Tag Archives: Raspberry Pi

Applying Critical Thinking Across Disciplines

After patiently waiting for RetroPie to install and worrying about issues, I read the rest of the documentation including this sentence, “Now, you have to copy your rom files into the ROMs directory.” At first glance, I figured it meant the files had to be moved from one place on the Pi to another. Turns out these are ROM files that come with the various games and legally you are supposed to own the games in order to use the emulator.  Well, I don’t own any games–never bought a game console–so legally I can’t use RetroPie.

As I realized what had happened, I was reminded of one of the fundamental rules of cooking: read the WHOLE recipe first so you aren’t surprised when you are making something for dinner in an hour only to discover the whole casserole needs to sit overnight in the fridge. That’s a little how I felt last night.

Fortunately, there was an uninstall option but it did leave a few orphan applications behind and I’m thinking it may be time to do a clean install of Raspbian (after a backup, of course!)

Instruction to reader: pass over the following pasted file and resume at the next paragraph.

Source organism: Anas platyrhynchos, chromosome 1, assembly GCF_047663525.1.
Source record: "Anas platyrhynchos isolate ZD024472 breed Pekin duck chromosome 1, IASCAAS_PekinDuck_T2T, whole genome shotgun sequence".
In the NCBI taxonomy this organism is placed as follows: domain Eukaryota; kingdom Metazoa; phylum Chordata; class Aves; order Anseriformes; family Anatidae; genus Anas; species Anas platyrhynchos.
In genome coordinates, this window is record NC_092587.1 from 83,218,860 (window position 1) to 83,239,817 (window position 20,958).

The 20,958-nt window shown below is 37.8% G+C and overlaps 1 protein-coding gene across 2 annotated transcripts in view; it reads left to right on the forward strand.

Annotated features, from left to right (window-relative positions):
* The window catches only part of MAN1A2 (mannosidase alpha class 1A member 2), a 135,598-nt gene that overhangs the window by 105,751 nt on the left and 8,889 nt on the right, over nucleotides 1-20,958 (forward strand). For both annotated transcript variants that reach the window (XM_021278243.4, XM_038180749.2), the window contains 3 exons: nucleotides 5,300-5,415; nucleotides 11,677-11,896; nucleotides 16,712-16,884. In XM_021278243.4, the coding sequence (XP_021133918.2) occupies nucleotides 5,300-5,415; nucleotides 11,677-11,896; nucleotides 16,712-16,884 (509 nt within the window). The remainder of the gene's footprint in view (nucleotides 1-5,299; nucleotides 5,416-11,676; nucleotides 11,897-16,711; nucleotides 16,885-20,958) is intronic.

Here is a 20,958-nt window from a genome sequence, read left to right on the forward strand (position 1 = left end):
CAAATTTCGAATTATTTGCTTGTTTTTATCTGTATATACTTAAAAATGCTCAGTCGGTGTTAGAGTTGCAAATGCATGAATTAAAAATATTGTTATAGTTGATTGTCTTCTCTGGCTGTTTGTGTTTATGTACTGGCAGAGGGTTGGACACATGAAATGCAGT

Turns out all those cooking lessons can apply to programming!

Patience is…

waiting for RetroPie to install on my Raspberry Pi. It turns the Pi into a gaming machine and was a suggestion in the Raspberry Pi Projects community at reddit. I wanted a break from Python and I haven’t experimented with installing anything on my Pi.

It’s been working away for awhile and I’ve seen what appear to be error messages so I’m wondering if my Pi will even work after this over.

But if it doesn’t, I’ll get to practice installing a new OS, right?

It’s all about the learning.

Some Quick Tips for Newbie Programmers

The first steps of learning a new programming language is often to reproduce code written by others in books and on webpages. Seems easy, right? Should work perfectly, right? Not always.

Three things to do if borrowed code doesn’t work for you:

  • Always read the comments. Several times now, I’ve found that the original poster was almost right and a commenter with more experience than me had found the error or made the necessary addition.